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Shaheen, Ernst call for Senate to investigate Larry Nassar case

A group of U.S. senators are calling for a special congressional committee to investigate how the U.S. Olympic Committee and USA Gymnastics handled sexual abuse allegations against sports medicine doctor Larry Nassar, who has been accused of molesting 265 girls and women over two decades.

Sens. Jeanne Shaheen, D-N.H., and Joni Ernst, R-Iowa, also called for Olympic Committee chief executive Scott Blackmun to step down in the wake of revelations that the committee was informed of the nature of Nassar's crimes in 2015 and took no action.

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Sen. Jeanne Shaheen wants the Senate to investigate the Larry Nassar case. Bloomberg / Bloomberg via Getty Images

Shaheen said the resolution they have drafted has the support of 12 Democrats and six Republicans, and she believes the number will continue to grow. The formation of the special committee would compel officials from both organizations to testify in public.

"This was not a simple case of negligence or failed oversight," Shaheen said, adding that there is "ample evidence" that adults were "alerted multiple times to Nassar's behavior and found excuses to look the other way."

USA Gymnastics has said it first learned of allegations against Nassar in the summer of 2015 and took action immediately.

But the organization's own timeline disclosed that it called in a private investigator before contacting the FBI five weeks later. It also did not notify Michigan State University, where Nassar had his medical practice, of the investigation. And it had one Olympian sign a non-disclosure agreement as part of a settlement.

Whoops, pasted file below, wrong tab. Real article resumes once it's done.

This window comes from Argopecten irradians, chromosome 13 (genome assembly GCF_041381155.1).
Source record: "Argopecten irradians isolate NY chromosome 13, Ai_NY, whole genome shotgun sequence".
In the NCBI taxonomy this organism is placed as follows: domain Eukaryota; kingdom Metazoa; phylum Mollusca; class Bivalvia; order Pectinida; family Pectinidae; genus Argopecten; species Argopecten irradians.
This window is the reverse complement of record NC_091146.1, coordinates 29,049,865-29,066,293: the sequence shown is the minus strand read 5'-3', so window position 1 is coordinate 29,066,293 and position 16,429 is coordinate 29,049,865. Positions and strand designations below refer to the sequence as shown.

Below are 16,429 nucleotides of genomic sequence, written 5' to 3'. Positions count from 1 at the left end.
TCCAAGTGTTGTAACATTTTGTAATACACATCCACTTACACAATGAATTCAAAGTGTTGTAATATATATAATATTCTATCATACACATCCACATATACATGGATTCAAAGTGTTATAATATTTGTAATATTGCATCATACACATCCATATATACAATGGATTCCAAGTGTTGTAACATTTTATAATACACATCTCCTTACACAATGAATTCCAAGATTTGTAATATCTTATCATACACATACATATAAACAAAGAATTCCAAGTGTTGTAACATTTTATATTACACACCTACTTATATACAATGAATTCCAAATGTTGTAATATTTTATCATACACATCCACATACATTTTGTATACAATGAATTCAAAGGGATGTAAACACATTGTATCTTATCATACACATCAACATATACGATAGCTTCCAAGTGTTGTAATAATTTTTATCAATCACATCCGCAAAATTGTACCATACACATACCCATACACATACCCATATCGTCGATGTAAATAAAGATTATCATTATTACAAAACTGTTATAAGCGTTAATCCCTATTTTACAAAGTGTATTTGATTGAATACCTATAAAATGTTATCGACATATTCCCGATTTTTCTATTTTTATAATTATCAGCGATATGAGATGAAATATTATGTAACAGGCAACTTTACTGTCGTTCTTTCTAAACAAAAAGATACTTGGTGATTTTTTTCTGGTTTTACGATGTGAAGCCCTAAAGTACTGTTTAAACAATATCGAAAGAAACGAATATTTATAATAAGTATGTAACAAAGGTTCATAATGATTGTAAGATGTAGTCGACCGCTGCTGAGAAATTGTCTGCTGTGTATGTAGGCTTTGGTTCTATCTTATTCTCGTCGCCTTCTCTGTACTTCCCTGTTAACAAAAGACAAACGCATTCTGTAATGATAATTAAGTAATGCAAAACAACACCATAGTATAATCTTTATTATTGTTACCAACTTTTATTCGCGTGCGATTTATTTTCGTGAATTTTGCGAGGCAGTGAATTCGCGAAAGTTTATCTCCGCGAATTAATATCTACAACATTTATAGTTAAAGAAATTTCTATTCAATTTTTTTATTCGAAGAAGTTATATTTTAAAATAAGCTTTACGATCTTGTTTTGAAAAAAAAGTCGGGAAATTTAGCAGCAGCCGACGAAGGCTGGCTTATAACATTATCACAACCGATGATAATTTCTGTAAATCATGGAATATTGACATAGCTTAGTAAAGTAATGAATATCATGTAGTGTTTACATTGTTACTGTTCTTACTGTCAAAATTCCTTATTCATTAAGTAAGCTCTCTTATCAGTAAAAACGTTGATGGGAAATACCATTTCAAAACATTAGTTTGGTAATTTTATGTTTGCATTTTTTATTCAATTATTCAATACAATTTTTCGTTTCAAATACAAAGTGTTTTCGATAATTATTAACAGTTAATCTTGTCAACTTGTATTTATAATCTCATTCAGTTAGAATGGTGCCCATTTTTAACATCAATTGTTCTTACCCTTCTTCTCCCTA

The U.S. Olympic Committee also came under fire last month amid reports that its head of security received an email in September 2015 outlining allegations against Nassar. The USOC says Blackmun never saw that email and that it didn't need to act because the FBI was already involved.

USA Olympian Aly Raisman to Larry Nassar: 'You are nothing' 12:17

At least six Olympians — including four of the 2012 "Fierce Five" squad — have said they were abused by Nassar. Some of them have blamed USA Gymnastics for creating conditions ripe for a predator to attack vulnerable girls.

Ernst said as she read reports in recent weeks of the missed opportunities to stop Nassar, her anger grew.

"I was disgusted," she said. "I was outraged."

Nassar was sentenced on Monday to 40 to 125 years in prison for abusing three girls at the Twistars gym, owned by his close associate, ex-Olympics coach John Geddert, who is now under investigation.

During the sentencing hearing, parent Randall Margraves asked the judge to give him five minutes alone with Nassar and then lunged at the cowering convict, only to be wrestled to the ground by deputies.

Sen. Debbie Stabenow, D-Mich., a Michigan State alumna who supports the resolution, said when she heard about the disruption, "I thought I would have liked five minutes with this guy."

"I wished the security could have been a little slower in restraining him so he could have gotten a couple of punches out," she said.

The Michigan Attorney General's office is investigating MSU's handling of allegations against Nassar, which allegedly go back to 1997 and went unheeded until a newspaper exposed him in the fall of 2016.

The U.S. Olympic Committee launched a third-party investigation of its own, hiring two former federal prosecutors to prepare a public report. It did not respond to a request for comment on the Senate resolution.

In a statement, USA Gymnastics said it "supports an independent investigation that may shine light on how abuse of the proportion described so courageously by the survivors of Larry Nassar could have gone undetected for so long and embraces any necessary and appropriate changes.”